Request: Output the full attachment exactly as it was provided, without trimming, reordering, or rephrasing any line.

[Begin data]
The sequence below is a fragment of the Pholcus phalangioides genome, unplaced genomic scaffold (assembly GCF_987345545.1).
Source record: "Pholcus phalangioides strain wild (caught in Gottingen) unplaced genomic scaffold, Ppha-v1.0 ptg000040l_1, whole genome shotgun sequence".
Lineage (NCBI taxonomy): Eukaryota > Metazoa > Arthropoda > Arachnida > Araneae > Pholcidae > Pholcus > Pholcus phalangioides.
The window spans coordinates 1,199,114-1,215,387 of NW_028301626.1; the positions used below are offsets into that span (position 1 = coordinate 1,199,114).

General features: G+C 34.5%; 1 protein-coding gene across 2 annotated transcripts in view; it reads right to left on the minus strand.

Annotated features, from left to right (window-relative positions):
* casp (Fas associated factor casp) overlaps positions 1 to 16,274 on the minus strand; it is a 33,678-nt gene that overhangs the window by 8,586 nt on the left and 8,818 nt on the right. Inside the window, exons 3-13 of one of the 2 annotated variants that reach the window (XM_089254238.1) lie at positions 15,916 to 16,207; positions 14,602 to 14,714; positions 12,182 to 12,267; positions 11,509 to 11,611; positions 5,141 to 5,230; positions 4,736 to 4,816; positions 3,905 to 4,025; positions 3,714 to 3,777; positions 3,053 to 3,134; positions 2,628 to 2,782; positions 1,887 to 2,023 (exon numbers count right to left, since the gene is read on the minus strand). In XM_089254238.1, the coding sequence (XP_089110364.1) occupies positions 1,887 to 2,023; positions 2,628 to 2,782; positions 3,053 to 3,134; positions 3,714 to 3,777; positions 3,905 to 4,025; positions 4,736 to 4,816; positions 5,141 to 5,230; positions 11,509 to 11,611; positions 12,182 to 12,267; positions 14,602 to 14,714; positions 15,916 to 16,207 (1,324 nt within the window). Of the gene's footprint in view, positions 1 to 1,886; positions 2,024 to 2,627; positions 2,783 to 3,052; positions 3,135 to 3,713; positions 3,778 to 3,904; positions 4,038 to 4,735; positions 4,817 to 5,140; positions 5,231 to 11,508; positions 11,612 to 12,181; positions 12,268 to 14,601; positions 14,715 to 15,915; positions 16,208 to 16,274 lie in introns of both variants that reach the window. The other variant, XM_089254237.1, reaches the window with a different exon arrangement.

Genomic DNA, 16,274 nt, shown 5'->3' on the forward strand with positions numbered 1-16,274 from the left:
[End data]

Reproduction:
The sequence below is a fragment of the Pholcus phalangioides genome, unplaced genomic scaffold (assembly GCF_987345545.1).
Source record: "Pholcus phalangioides strain wild (caught in Gottingen) unplaced genomic scaffold, Ppha-v1.0 ptg000040l_1, whole genome shotgun sequence".
Lineage (NCBI taxonomy): Eukaryota > Metazoa > Arthropoda > Arachnida > Araneae > Pholcidae > Pholcus > Pholcus phalangioides.
The window spans coordinates 1,199,114-1,215,387 of NW_028301626.1; the positions used below are offsets into that span (position 1 = coordinate 1,199,114).

General features: G+C 34.5%; 1 protein-coding gene across 2 annotated transcripts in view; it reads right to left on the minus strand.

Annotated features, from left to right (window-relative positions):
* casp (Fas associated factor casp) overlaps positions 1 to 16,274 on the minus strand; it is a 33,678-nt gene that overhangs the window by 8,586 nt on the left and 8,818 nt on the right. Inside the window, exons 3-13 of one of the 2 annotated variants that reach the window (XM_089254238.1) lie at positions 15,916 to 16,207; positions 14,602 to 14,714; positions 12,182 to 12,267; positions 11,509 to 11,611; positions 5,141 to 5,230; positions 4,736 to 4,816; positions 3,905 to 4,025; positions 3,714 to 3,777; positions 3,053 to 3,134; positions 2,628 to 2,782; positions 1,887 to 2,023 (exon numbers count right to left, since the gene is read on the minus strand). In XM_089254238.1, the coding sequence (XP_089110364.1) occupies positions 1,887 to 2,023; positions 2,628 to 2,782; positions 3,053 to 3,134; positions 3,714 to 3,777; positions 3,905 to 4,025; positions 4,736 to 4,816; positions 5,141 to 5,230; positions 11,509 to 11,611; positions 12,182 to 12,267; positions 14,602 to 14,714; positions 15,916 to 16,207 (1,324 nt within the window). Of the gene's footprint in view, positions 1 to 1,886; positions 2,024 to 2,627; positions 2,783 to 3,052; positions 3,135 to 3,713; positions 3,778 to 3,904; positions 4,038 to 4,735; positions 4,817 to 5,140; positions 5,231 to 11,508; positions 11,612 to 12,181; positions 12,268 to 14,601; positions 14,715 to 15,915; positions 16,208 to 16,274 lie in introns of both variants that reach the window. The other variant, XM_089254237.1, reaches the window with a different exon arrangement.

Genomic DNA, 16,274 nt, shown 5'->3' on the forward strand with positions numbered 1-16,274 from the left: